A main use of my iPad is creating music. In my experience, iOS has provided a convenient and relatively low-cost way to explore and experiment with music synthesis, sampling, looping, audio processing, programming, sound design, production and dissemination of my semi-amateur home-studio recordings. The numerous developers involved in creating music-related apps have produced some of the most innovative products available.
At times, these developers have pushed the envelope when it comes to app design, functionality and interoperability. Even though many of these developers are involved with the design and production of hardware instruments and technology, and writing software for laptop and desktop computers, they also recognise that the iPad offered another way to interface with digital music tools. In some cases, iPad apps can connect to or interact with their hardware and software counterparts (e.g., touchAble).
Elsewhere, developer vision has pre-empted and even overtaken Apple’s own product design. A good example is IAA (Inter-App Audio), introduced by Apple in 2013. While some app developers were quick to adopt this feature into their own products, in the same year the team at Audiobus took this functionality to another level, with a fully integrated platform within iOS that allows multiple apps to be connected virtually. Eventually, in 2019, Apple countered by upgrading their own Audio Unit (AU) infrastructure that introduced another way to connect separate apps.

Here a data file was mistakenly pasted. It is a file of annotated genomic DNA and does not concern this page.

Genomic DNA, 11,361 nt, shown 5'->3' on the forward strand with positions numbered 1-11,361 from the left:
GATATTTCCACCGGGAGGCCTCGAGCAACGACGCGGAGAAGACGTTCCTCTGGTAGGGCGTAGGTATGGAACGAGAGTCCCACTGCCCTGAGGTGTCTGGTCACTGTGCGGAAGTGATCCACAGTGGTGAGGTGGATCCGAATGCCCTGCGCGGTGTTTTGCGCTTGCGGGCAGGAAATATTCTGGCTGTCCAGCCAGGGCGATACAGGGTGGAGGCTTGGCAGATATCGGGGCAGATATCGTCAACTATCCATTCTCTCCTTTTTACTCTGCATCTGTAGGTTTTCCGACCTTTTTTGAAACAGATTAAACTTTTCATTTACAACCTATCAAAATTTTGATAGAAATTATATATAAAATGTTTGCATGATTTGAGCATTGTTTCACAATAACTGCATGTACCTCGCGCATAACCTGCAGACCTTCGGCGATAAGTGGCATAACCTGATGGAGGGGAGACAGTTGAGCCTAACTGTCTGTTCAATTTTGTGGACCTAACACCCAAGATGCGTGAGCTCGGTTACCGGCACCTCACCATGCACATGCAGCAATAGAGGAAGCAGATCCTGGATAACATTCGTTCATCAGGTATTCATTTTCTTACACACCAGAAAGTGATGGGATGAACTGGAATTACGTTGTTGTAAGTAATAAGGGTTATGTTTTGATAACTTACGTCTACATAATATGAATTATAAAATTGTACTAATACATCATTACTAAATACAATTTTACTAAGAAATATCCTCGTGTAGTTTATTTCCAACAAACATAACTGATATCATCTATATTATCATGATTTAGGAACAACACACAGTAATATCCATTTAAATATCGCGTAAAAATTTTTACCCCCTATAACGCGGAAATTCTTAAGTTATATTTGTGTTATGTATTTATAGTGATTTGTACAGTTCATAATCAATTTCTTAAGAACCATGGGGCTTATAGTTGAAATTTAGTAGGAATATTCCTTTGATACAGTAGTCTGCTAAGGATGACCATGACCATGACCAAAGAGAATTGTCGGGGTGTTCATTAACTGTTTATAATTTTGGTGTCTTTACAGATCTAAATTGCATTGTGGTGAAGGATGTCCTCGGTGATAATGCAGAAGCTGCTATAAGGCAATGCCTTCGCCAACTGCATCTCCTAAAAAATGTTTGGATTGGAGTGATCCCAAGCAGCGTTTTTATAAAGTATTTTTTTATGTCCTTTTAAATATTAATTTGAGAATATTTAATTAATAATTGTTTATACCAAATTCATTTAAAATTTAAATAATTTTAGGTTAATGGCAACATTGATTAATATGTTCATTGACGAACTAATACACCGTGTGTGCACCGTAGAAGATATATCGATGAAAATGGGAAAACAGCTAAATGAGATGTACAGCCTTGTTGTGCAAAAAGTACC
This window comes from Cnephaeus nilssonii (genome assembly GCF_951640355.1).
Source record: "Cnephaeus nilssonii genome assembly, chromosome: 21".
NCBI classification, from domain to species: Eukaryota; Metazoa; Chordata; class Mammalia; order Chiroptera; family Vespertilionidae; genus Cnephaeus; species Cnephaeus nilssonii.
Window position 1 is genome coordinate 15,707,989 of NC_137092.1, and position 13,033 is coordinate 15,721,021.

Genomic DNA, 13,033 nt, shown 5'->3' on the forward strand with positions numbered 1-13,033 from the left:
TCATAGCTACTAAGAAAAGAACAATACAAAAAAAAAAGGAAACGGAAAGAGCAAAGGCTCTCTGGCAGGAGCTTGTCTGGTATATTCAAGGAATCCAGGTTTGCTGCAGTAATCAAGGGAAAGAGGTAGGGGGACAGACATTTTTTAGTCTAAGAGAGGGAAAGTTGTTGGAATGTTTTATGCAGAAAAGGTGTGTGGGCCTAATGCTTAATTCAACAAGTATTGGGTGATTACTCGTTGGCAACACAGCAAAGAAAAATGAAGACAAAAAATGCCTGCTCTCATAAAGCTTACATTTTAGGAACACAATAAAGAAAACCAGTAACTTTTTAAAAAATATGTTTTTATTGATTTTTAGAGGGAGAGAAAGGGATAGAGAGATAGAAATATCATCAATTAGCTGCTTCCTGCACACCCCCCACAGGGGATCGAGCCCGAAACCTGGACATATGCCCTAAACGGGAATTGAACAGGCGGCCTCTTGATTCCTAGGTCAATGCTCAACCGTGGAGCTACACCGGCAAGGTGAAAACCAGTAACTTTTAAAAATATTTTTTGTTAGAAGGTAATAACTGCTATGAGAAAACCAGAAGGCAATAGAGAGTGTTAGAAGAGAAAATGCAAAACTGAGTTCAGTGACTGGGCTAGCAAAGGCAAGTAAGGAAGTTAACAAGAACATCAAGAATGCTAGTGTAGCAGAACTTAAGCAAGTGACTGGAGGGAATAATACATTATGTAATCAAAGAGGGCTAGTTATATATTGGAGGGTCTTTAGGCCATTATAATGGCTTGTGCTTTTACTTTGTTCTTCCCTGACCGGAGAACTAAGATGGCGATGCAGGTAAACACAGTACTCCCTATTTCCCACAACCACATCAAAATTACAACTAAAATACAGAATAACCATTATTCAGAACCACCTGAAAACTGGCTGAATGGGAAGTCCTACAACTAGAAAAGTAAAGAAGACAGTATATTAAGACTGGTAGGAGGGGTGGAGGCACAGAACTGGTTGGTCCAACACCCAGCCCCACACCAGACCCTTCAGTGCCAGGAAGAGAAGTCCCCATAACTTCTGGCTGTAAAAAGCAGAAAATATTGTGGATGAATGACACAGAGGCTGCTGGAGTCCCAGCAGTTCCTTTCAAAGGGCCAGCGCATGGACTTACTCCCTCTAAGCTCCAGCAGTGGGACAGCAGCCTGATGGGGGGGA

There remain some anomalies in Apple’s approach to competing music apps and their commercial models. Although Apple has enabled developers to offer in-app purchases and upgrades, it is noticeable that to this day, Bandcamp does not sell digital music via its mobile app (thought to be due to Apple’s hefty sales commission on digital content?); but Bandcamp customers can purchase physical goods via the app. While over on the SoundCloud app, users can purchase in-app subscriptions offering ad-free streaming and off-line content, but Spotify customers cannot purchase similar premium streaming services within the corresponding app.
The latest move from Apple has got some developers quite excited. As well as bringing its professional video editing suite, Final Cut Pro, to iPad, Apple has launched an iPad version of Logic Pro, its professional music DAW (Digital Audio Workstation). Now, I don’t have a problem with this, and I can see the attraction for both app developers and Logic Pro users.
I myself use Ableton Live (and not Logic Pro or Apple’s consumer-level product, GarageBand), so I am not planning to add another desktop DAW. Besides, Ableton enables third party developers to integrate their AU and VST plug-ins on Mac. In addition, Ableton has launched a mobile app, Ableton Note, that can interact with the desktop program, which just confirms the co-existence of these platforms, and user preference for interoperability.
My concern is that with the introduction of Logic Pro on iOS, Apple may close off some inter-app functionality to third party apps if they do not support integration with Logic Pro. We’ve seen the way Apple can shut down external innovation: without getting too technical, until 2021, and with a little effort, users could run iOS music apps on their Macs, and within DAWs such as Ableton. Apple then closed off that option, but more recently has enabled iOS-derived AUv3 plugins to run on M1 chip-enabled Macs.
Hopefully, Apple recognises that an open ecosystem encourages innovation and keeps people interested in their own products, as well as those from third-party developers.
Next week: Crown Court TV